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Aron Stubbins

Office: 110D MU, Lab: 107/108 MU, Mailstop: 102 HT
360 Huntington Avenue
Boston, MA 02115


  • PhD, Newcastle University, 2002

Research & Scholarship Interests

environmental chemistry; geochemistry; the carbon cycle; freshwater, coastal and ocean biogeochemistry; feedbacks between natural biogeochemical cycles and climate change; permafrost; black carbon; aquatic microplastics
Affiliated With

Department Research Areas

Selected Publications

  • D.H Howard, J.T.V. Stan, A. Whitetree, L. Zhu, A. Stubbins, Interstorm Variability in the Biolability of Tree-Derived Dissolved Organic Matter (Tree-DOM) in Throughfall and Stemflow, Forests, 9(5), 2018, 236
  • J.T. Van Stan, A. Stubbins, Tree-DOM: Dissolved Organic Matter in Throughfall and Stemflow Limnology and Oceanography Letters, 3(3), 2018, 199-214
  • S. Wagner, R. Jaffé and A. Stubbins, Dissolved Black Carbon in Aquatic Ecosystems, Limnology and Oceanography Letters, 3(3), 2018 168-185
  • C. Li, P. Chen, S. Kang, F. Yan, L. Tripathee, G. Wu, A. Stubbins, Fossil Fuel Combustion Emission from South Asia Influences Precipitation Dissolved Organic Carbon Reaching the Remote Tibetan Plateau: Isotopic and Molecular Evidence, Journal of Geophysical Research: Atmospheres, 123(11), 2018, 6248-6258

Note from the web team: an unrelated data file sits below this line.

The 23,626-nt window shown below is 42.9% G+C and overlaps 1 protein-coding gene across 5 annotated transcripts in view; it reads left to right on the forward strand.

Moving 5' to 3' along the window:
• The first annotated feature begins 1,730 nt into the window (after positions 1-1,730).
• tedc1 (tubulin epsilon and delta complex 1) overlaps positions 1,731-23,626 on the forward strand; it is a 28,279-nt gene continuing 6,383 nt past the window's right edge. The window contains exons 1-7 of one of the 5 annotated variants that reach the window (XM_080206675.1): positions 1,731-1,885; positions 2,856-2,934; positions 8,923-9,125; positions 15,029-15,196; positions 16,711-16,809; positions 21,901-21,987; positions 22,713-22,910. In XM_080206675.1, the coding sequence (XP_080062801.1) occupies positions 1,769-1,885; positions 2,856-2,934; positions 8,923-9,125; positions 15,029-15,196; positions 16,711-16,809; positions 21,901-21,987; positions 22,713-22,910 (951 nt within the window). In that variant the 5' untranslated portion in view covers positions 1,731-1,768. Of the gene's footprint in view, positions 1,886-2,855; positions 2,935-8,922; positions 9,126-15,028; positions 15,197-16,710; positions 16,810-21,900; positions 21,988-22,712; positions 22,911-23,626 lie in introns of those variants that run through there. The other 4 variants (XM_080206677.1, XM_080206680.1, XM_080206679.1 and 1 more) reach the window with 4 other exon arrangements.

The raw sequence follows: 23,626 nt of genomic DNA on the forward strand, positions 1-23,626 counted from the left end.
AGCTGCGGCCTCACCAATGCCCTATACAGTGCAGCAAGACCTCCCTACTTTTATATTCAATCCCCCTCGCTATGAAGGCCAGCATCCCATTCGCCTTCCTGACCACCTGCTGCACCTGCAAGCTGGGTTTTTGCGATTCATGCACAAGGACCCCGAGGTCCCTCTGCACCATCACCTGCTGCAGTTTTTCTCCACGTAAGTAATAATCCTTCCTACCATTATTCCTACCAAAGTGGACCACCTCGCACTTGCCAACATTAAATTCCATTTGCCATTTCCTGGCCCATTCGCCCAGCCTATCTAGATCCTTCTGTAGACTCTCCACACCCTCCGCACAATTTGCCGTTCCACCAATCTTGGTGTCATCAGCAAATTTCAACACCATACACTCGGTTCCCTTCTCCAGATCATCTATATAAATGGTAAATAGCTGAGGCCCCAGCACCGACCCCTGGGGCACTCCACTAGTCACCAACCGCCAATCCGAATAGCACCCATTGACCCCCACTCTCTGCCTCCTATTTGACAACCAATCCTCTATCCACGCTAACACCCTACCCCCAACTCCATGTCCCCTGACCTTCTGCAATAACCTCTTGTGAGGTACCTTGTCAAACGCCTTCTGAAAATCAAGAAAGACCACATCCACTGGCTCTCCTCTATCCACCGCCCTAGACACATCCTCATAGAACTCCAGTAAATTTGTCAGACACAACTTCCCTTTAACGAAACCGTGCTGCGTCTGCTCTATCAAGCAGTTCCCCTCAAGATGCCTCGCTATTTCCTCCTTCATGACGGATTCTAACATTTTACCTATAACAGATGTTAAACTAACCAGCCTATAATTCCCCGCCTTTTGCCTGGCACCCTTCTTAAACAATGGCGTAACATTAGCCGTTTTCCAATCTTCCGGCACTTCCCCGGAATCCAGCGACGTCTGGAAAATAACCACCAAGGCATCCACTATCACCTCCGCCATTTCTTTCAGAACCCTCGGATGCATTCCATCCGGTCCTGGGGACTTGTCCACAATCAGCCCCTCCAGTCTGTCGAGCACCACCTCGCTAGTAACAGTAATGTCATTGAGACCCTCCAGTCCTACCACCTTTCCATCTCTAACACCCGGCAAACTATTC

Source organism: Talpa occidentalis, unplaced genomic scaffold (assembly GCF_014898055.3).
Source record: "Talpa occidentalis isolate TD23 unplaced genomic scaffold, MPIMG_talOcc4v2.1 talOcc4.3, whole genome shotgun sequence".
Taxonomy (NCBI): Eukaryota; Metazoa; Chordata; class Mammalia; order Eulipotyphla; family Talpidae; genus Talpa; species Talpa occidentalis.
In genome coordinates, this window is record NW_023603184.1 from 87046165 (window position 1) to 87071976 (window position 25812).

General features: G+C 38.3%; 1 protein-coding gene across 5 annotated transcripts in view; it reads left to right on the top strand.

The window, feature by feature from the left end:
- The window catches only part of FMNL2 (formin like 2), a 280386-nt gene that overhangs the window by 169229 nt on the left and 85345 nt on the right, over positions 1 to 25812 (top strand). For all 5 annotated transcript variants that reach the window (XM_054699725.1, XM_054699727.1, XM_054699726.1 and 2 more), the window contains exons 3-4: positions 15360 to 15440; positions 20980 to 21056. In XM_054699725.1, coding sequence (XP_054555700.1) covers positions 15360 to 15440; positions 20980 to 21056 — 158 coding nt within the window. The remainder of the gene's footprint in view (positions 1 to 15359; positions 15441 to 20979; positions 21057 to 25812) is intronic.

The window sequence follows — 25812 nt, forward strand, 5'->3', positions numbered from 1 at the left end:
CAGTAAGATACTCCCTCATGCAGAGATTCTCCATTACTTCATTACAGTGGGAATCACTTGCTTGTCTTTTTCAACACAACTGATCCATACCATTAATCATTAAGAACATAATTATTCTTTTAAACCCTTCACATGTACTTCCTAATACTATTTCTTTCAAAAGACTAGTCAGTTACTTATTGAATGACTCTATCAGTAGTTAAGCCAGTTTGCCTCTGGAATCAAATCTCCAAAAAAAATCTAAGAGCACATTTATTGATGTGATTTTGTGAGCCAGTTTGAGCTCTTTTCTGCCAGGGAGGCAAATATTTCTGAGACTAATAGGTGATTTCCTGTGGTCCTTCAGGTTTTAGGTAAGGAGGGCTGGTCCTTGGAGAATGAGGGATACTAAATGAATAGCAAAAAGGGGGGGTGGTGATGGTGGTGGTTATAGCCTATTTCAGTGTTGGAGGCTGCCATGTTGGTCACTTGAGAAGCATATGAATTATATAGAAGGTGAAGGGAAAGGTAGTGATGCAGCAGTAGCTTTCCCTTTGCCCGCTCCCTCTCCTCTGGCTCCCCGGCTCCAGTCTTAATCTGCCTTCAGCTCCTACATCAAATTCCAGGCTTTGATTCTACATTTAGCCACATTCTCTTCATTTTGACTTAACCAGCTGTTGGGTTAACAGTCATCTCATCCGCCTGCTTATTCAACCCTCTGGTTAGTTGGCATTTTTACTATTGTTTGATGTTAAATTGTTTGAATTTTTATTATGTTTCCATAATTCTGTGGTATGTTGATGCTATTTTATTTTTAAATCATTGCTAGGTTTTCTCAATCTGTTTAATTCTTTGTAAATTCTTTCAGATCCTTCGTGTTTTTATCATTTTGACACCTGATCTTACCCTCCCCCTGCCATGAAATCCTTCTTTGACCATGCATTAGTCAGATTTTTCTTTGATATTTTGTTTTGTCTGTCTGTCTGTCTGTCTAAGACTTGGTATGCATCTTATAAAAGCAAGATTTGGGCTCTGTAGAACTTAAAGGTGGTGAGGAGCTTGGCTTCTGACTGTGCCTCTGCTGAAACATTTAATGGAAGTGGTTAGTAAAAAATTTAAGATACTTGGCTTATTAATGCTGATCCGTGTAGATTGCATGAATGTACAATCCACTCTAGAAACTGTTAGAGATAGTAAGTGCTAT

• M. Jennings , H. Abdulla, A. Stubbins, L. Sun, R. Wang, K. Mopper, A Dissolved Organic Carbon (DOC) Analyzer Capable of Detecting Sub-μM DOC Differences in Natural Fresh Waters: A Proof of Concept Study, Limnology and Oceanography: Methods, 16(5), 2018, 309-321

Related News

June 7, 2019

BS/MS Environmental Engineering student Areeg Abd-Alla, E'22, received a 2019 Society of Women Engineers Boston Chapter Scholarship, an award given to women studying engineering and engineering technology.

April 9, 2019

25 COE faculty and affiliates were recipients of FY20 TIER 1 Interdisciplinary Research Seed Grants for 18 different projects representing up to $900K dollars of investment in research.

March 29, 2018

COS/CEE Associate Professor Aron Stubbins is studying how carbon moves off the land, such as in frozen permafrost, and into rivers, where it eventually gets converted into carbon dioxide—a greenhouse gas that’s causing global warming.